Unzipping the files happened within an hour or so of getting an email from Michelle Zacks, a scholar of marine environmental history who has explored historic Coast Survey field survey notebooks as sources for her ongoing project on the antebellum oyster industry and the lives of enslaved and free African Americans in the Chesapeake region. That research helped lead to her new job, as the associate director of the Gilder Lehrman Center for the Study of Slavery, Resistance, and Abolition, at Yale, which is in: New Haven!
It all happened just like that! Like the chart “wanted” to emerge back into the Amistad story.
We weren’t able to trace the origination of that zip file, but it was obviously created by someone who didn’t realize the value of the historical images. And this, ladies and gentlemen, is why we value historians.
NOAA Ship Rainier recently arrived in Uganik Bay, off of northwest Kodiak Island, to complete hydrographic survey operations in Uganik Passage and Uganik Bay, including the Northeast Arm, North Arm, and South Arm. Rainier has spent 2013 through 2016 surveying areas around North Kodiak Island, including Kizhuyak Bay, Whale and Afognak Passes, Kupreanof Strait, and Viekoda and Terror Bays. The ship will remain in Uganik Bay until the end of October.
Rainier is using multibeam sonar technology to acquire high-resolution seafloor mapping data to provide modern chart updates that support Kodiak’s large fishing fleet and higher volumes of passenger vessel traffic. Some of the data appearing on NOAA’s charts in this area are from surveys conducted between 1900 and 1939. (See the source diagram in the bottom left corner of NOAA chart 16597.) However, this is not Rainier’s first visit to Uganik Bay. In the early 1970s, Rainier was in the same vicinity performing survey operations and installing survey stations at Broken Point, Uganik Bay, and Shelikhof Strait.
Commissioned in 1968, NOAA Ship Rainier has a 48-year history in NOAA’s fleet of research ships and aircraft. Homeported at NOAA’s Marine Operations Center-Pacific in Newport, Oregon, she is operated and managed by NOAA’s Office of Marine and Aviation Operations. The 231-foot Rainier is one of four hydrographic survey ships in the NOAA fleet that support the nautical charting mission of NOAA’s Office of Coast Survey to keep mariners safe and maritime commerce flowing. The ship, her four aluminum survey launches, and other small boats collect data that is used to update nautical charts and inform decisions on coastal science and management.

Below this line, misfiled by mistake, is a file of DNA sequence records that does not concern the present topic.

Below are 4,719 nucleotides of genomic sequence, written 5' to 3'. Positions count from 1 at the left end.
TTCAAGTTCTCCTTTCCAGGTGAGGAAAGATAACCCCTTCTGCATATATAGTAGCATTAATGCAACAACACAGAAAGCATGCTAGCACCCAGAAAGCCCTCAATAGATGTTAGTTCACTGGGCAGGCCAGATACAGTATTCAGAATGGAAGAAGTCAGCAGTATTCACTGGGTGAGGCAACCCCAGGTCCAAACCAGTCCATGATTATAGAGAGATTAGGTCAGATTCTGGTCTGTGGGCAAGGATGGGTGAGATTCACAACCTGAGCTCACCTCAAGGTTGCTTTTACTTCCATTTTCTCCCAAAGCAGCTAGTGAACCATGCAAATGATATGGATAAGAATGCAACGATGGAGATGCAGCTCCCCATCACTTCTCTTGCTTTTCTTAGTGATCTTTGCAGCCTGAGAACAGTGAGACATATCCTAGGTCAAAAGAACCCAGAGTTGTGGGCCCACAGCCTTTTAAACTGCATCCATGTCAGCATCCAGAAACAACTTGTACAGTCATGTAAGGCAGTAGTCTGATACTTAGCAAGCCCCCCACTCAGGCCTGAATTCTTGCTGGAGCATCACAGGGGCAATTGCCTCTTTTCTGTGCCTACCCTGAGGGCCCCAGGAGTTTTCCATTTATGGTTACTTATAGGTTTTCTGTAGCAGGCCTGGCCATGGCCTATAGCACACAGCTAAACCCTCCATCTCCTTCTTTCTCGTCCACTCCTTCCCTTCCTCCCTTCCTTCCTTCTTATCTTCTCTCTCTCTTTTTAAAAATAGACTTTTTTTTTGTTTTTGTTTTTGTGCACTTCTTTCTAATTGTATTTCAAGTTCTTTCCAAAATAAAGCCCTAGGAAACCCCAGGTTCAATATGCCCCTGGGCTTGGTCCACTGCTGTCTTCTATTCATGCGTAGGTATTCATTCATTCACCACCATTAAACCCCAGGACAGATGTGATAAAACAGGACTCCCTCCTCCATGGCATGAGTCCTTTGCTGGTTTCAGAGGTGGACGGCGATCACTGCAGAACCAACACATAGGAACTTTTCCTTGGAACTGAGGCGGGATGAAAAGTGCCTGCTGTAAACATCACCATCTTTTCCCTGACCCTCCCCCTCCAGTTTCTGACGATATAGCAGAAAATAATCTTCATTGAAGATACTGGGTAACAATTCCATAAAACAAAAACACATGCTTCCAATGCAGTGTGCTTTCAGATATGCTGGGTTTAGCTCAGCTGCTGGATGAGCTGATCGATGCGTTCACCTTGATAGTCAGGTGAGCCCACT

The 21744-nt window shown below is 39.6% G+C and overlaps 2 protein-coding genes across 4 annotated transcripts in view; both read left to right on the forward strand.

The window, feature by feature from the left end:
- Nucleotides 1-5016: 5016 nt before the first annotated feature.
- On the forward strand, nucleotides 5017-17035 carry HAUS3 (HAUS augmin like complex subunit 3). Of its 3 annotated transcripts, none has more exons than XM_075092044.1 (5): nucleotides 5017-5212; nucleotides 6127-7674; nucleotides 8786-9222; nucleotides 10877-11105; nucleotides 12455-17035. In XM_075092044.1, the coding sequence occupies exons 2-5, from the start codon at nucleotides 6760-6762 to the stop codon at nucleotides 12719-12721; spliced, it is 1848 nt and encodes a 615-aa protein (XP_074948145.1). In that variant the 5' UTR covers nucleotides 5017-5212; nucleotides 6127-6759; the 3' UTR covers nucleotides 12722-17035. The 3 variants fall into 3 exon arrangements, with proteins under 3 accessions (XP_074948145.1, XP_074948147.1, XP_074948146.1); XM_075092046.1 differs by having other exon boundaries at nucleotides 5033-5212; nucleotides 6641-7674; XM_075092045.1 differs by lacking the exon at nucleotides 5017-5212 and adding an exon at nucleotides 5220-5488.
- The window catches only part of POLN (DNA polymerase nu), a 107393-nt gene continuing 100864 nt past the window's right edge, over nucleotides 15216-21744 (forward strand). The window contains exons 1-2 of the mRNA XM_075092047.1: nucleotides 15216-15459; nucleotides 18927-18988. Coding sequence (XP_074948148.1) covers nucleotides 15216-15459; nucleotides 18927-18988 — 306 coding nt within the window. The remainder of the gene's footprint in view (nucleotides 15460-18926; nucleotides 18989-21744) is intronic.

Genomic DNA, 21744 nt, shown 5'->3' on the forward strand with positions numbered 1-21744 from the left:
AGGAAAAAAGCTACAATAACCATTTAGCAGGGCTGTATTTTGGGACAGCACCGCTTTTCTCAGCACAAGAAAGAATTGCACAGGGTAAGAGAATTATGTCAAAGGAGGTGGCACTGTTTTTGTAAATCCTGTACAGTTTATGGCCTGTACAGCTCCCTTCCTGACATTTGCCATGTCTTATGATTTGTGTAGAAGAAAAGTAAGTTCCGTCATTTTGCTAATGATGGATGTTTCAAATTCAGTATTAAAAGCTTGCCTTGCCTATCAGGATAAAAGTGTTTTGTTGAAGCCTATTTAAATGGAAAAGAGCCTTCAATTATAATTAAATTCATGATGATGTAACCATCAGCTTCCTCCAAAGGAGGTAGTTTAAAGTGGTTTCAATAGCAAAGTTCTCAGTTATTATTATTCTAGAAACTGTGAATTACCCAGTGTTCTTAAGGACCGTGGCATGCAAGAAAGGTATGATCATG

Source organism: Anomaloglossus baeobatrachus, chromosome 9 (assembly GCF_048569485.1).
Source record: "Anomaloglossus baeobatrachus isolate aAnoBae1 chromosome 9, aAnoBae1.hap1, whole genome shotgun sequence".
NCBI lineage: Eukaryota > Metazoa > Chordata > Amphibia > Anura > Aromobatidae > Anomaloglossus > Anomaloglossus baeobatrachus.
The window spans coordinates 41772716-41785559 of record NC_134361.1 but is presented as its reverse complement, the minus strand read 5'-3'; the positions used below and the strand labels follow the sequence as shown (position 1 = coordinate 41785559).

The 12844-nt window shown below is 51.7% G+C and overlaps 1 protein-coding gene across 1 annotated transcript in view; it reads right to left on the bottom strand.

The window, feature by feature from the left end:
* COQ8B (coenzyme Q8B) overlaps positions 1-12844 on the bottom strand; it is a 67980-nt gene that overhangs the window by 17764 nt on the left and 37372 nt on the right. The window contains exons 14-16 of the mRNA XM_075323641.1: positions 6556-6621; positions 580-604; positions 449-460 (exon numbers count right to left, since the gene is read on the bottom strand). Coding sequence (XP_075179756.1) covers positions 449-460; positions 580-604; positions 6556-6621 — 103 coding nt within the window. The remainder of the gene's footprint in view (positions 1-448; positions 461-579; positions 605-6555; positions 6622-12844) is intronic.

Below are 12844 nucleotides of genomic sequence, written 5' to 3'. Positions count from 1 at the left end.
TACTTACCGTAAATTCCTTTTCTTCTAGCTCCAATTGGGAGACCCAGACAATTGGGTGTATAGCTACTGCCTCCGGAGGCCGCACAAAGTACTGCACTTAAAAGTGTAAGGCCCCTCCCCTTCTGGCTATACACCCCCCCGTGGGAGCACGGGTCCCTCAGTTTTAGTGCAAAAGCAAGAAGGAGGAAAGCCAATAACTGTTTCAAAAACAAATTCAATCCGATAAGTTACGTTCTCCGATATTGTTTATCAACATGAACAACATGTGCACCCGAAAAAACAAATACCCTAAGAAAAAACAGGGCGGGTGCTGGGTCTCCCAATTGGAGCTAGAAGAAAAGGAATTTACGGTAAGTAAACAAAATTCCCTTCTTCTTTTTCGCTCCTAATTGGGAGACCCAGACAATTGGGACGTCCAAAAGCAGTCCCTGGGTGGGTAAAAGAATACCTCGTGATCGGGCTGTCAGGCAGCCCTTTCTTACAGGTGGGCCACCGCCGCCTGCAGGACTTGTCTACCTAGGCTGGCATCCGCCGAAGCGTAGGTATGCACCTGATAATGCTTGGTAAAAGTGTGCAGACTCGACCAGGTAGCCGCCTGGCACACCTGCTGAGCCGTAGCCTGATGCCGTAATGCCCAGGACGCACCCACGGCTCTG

Each of Rainier’s small boat launches has modern sonar systems that gather data nearshore as well as offshore. Additionally, the ship itself has a sonar system mounted to her hull for offshore operations. This information can provide bottom seafloor habitat characterization for sustainable fisheries initiatives, and provide data for ocean tourism and recreational fishing.
If you happen to be in the area, and see a white hull with S-221 painted on her bow, please do not hesitate to contact the ship to acquire more information regarding the ship and her mission. Rainier monitors VHF channels 13 and 16. Or, email Rainier’s public affairs officer at firstname.lastname@example.org.
The Inner Harbor Navigation Channel in New Orleans facilitates the transportation of tens of millions of tons of cargo each year. Since the channel was recently closed for repairs, a temporary Chandeleur Sound Alternate Route was established to ensure the flow of commerce between the western and eastern reaches of the Gulf Intracoastal Waterway. NOAA experts assisted with the alternate route development in various ways, collaborating with the U.S. Coast Guard, U.S. Army Corps of Engineers, and the maritime industry.
Navigation manager Tim Osborn represented NOAA on the Coast Guard’s weekly conference calls on the alternate route, asking for industry suggestions on how we could assist. Based on these collaborations, Coast Survey updated the nautical charts with the newly installed Aids to Navigation, while the National Weather Service began providing localized weather forecasts and warnings along the route. In addition, Coast Survey contracted David Evans and Associates (DEA) to survey the southern 33 miles of the total 66-mile proposed route. The survey required object detection survey coverage, with DEA submitting all observed soundings or obstructions shoaler than 12 feet as dangers to navigation. DEA found three dangers to navigation, and they were subsequently announced in the Local Notice to Mariners and applied to the applicable nautical charts.
NOAA will continue to support the tow industry using the alternate route by adding new navigation data to the chart as we receive it, as well as by providing specialized weather reports along the route throughout the estimated three-month closure of the Inner Harbor Navigation lock in New Orleans.